"Well, it runs thus:—

" 'I, Caius Fannius, do take hereby the oath of obedience to Marius, that I will consent to be burnt, bound, beaten, slain with the sword, or whatever else the said Marius shall command, and I do most solemnly devote both soul and body to my said master, as being legally his gladiator.'

"The young man had no difficulty in making good terms for himself. He was the most famous swordsman of his tribe. Indeed, I don't know that he had his match in the whole Field of Mars. He got his fifty thousand sesterces, paid the money over just in time to prevent the truth coming out, and thus cheerfully put his neck under this yoke. What do you say to that? Have I made good my words?"

"To the full," cried Lateranus enthusiastically. "He is a hero; nothing less."

The two friends had by this time arrived at their destination, "the gladiators' school," as it was called, kept by a certain Thraso. Subrius inquired at one of the doors whether he could see Fannius, the Samnite—for it was in this particular corps of gladiators, distinguished by their high-crested helmet and oblong shield, that the young man was enrolled.

"He has just sat down to the midday meal," said the doorkeeper.

"Then we will not disturb him, but will wait till he has finished," replied Subrius.

"Would you like to see the boys at their exercises, sir?" asked the man, an old Prætorian, who had served under Subrius when the latter was a centurion. "They have their meal earlier, and are at work now."

"Certainly," said Subrius, and the doorkeeper called an attendant, who conducted the two friends to the training-room of the boys.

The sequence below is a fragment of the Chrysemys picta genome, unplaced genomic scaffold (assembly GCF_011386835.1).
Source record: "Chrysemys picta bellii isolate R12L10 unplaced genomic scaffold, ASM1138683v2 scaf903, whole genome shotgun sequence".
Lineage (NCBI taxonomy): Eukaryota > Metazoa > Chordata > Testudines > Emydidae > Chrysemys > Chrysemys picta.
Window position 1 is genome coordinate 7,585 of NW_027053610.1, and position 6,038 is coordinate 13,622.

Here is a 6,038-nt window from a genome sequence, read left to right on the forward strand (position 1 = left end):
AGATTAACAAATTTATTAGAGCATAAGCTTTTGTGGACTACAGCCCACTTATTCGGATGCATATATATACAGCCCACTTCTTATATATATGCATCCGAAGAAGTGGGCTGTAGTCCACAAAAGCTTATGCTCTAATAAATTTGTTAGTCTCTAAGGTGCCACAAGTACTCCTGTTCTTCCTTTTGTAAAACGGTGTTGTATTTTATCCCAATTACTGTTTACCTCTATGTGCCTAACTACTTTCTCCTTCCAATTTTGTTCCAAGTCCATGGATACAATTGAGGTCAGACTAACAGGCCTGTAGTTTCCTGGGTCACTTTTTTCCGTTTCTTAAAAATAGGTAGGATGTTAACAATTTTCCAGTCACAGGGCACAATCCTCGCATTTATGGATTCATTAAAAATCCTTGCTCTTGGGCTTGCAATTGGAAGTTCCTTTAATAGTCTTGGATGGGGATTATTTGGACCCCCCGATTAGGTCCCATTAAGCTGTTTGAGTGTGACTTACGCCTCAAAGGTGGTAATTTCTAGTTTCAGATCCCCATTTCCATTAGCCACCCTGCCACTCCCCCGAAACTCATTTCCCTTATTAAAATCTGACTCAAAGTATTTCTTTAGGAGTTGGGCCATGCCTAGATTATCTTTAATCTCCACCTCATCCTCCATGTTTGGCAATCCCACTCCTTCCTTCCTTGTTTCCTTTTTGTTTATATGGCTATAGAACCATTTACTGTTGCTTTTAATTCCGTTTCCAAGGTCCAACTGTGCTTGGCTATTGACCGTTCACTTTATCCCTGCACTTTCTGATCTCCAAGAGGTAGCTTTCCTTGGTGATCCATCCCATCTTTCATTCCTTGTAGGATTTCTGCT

It was a curious spectacle that met their eyes. The room into which they were ushered was of considerable size and was occupied at this time by some sixty lads, ranging in age from ten to sixteen, who were practising various games or exercises under the eyes of some half-a-dozen instructors. Some were leaping over the bar, either unaided or with the help of a pole; others were lunging with blunt swords at lay figures; others, again, were practising with javelins at a mark. With every group there stood a trainer who explained how the thing was to be done, and either praised or blamed the performance. Every unfavourable comment, it might have been noticed, was always emphasized by the application of a whip. Did the competitor fail to clear the bar at a certain height, fixed according to his age and stature, did he strike the lay figure outside a certain line which was supposed to mark the vital parts, did his javelin miss the mark by a certain distance, the whip descended with an unfailing certainty on the unlucky competitor's shoulders. Even the vanquished of two wrestlers, whose obstinate struggle excited a keen interest in the visitors, met with the common lot, though he had shown very considerable skill, and had indeed been vanquished only by the superior weight and strength of his adversary.

Boys Wrestling.

From the boys' apartment the friends went in to see the wild beasts. The show of these creatures was indeed magnificent, and, in fact, unheard of sums had been expended on obtaining them. The Emperor was determined to outdo all his predecessors in the variety and splendour of his exhibitions. Nor were his extravagances wholly unreasonable. A ruler who was not a soldier, who could not, therefore, entertain the Roman populace with the gorgeous display of a triumph, had now to fall back upon other ways of at once keeping them in good humour and impressing them with a sense of his greatness. The whole world, so to speak, had been ransacked to make the collection complete. Twenty lions, magnificent specimens most of them, had been brought from Northern Africa. To secure these monarchs of the desert, the most famous hunters of Mauretania had been engaged for pay commensurate with the perils and hardships which they had to undergo.